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Topics - curby

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Software & Accessories / Next on the shopping list: filters
« on: May 05, 2014, 05:25:02 PM »
I'm interested in a 10-stop ND and a circular polarizer for a trip to Alaska later on this month.  I'm looking to flex my landscape muscles a bit, and figure the ND would be for blurring clouds and water for long exposures; the polarizer for blue skies and clear water options. 

My lenses all have 67-77mm filter threads, so I'm thinking of getting 77mm filters with adapters as necessary.

So I'm thinking of the B+W 1000x MRC and the Kaesemann Polarizer MRC, but my budget's a bit tight.  Two questions:

1) How useful is the MRC coating, if I'm only occasionally using the filters?  Is it important optically, or more for easier cleaning and resistance to gunk?  Adding MRC to the ND adds roughly 50% to the non-MRC price, so that's pretty significant.

2) If I were to only get one of these, which would you recommend, and why?  I'm leaning towards the ND filter, to have fun with things like waterfalls, but a polarizer is one of the things that you can't replicate or fake with ISO/shutter/aperture/Photoshop tricks.


Software & Accessories / Convertible tripod/monopod options
« on: April 09, 2014, 06:41:33 PM »
Hi, I'm looking to replace my current Feisol tripod, due to some space and usability issues.  The Feisol can still be used at home, but I'd like something more compact and modern for travel.  180°-folding legs, monopod conversion, and 5-segment design can help with compactness, and some modern usability features like non-rotating leg sections would be nice. 

I use a non-gripped 70D, and my longest lens is currently a 70-200/4, though I'm looking to extend into the 300-400 range in the next year or two.  I do a variety of travel photography including wildlife, landscapes, architecture, and near-macro.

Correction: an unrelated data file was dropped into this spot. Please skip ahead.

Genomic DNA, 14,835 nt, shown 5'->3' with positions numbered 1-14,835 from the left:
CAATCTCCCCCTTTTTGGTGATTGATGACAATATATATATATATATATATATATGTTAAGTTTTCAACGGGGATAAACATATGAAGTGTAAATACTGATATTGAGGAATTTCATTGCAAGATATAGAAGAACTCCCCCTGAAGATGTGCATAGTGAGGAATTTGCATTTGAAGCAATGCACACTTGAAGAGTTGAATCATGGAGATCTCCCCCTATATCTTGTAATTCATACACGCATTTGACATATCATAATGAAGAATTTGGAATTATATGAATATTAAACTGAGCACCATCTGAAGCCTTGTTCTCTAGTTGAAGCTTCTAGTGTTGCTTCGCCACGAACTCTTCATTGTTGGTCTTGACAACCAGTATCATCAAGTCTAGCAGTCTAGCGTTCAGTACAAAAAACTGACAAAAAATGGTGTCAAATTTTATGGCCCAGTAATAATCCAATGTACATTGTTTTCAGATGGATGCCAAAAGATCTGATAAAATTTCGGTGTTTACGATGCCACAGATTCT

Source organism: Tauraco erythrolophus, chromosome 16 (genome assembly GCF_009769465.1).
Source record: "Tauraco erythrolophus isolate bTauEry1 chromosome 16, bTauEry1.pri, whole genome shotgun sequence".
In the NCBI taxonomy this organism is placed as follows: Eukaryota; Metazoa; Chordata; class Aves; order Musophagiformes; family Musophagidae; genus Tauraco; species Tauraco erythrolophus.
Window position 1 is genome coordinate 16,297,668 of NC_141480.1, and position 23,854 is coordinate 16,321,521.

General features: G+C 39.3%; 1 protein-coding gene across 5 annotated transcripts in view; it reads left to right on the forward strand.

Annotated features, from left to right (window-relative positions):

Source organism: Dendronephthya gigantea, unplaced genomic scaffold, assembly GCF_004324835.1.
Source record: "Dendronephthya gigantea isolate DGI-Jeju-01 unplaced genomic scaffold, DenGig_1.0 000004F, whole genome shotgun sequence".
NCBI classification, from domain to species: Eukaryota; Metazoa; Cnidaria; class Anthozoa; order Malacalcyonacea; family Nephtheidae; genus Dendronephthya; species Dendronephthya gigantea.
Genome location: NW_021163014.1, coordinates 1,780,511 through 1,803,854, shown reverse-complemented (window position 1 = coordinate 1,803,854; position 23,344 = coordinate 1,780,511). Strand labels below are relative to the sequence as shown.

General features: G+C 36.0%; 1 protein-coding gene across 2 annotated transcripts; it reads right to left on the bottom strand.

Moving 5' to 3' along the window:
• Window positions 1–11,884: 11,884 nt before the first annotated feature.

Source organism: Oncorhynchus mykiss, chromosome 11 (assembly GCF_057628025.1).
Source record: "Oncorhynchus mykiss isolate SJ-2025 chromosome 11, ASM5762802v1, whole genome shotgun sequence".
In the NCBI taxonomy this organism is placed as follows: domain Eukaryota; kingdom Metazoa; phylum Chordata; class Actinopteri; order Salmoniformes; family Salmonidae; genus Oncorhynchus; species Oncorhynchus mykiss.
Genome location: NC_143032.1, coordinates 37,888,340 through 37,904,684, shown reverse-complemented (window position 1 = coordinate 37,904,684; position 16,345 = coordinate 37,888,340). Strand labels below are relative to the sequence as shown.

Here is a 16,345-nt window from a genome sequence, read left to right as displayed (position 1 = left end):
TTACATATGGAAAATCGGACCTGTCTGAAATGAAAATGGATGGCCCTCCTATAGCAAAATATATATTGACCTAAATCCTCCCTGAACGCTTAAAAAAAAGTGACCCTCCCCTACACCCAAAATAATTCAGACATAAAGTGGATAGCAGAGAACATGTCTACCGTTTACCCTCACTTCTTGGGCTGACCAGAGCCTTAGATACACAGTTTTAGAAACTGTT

Options I've found thusfar:

Must-haves include good reliability and stability for the weight and price class, twist locks with anti-rotating legs, and a monopod conversion feature.  I'd like to spend under $400, but could go higher if there's something amazing just out of that range.  I have a ball head I could transplant, but a good head that comes with the new tripod would work too.

Are there any other options I missed?  Have you had positive or negative experiences with any of them?  Any other thoughts?  Thanks in advance!

Software & Accessories / Step up Adapters and Circular Polarizers?
« on: October 04, 2013, 03:24:23 PM »
I know the usual warnings about filter adapters, e.g. vignetting if they extend out too far, but are there polarizer-specific problems I might encounter when mounting onto smaller lenses?  My lenses all have either 77mm or 67mm filter threads, and I'm considering a 77mm polarizer and a 66mm (lens) to 77mm (filter) adapter.  Thanks!

EOS Bodies - For Stills / Using Custom Dial Settings
« on: August 06, 2013, 10:29:13 PM »
Hi folks, looks like the 70D is going to be my upgrade from my 400D.  I need better AF than the 6D, and lower prices than the 5DIII.  Something I've never used though is custom modes (C1, C2, etc.) on the mode dial.  I get how setting different drive/metering/etc. modes may be useful if you're using one body to quickly switch between multiple types of shots, but of what use is the single C mode of the 70D?  I guess you set up your M/Av/Tv/P mode to be a pseudo-custom mode, then use the C mode for something else and switch between those?  If so, don't the five clicks from C to P (worst case example) reduce the usefulness of a custom mode as a shortcut or time saver?

How many of you with newer bodies use your C modes?  How are they set up, and what shooting situations do you use them in?  Do you use them in conjunction with the "normal" M/Av/Tv/P modes? 

In a nutshell, I'm trying to understand how this feature could help, especially when there's only one.  Thanks!

EOS Bodies - For Stills / Do smaller RAW formats give lower noise?
« on: July 09, 2013, 01:17:17 AM »
tl;dr version: I'm really interested in low noise during low-light/high-ISO shots, and am wondering if shooting in smaller RAW formats could help in that effort.

I'm betting it doesn't work, but what does shooting in smaller RAW sizes (e.g. M-RAW, S-RAW) actually do in terms of mapping sensor sites to the final image, and can it combine sensor site outputs to increase apparent light sensitivity without boosting ISO?  And if not, why not?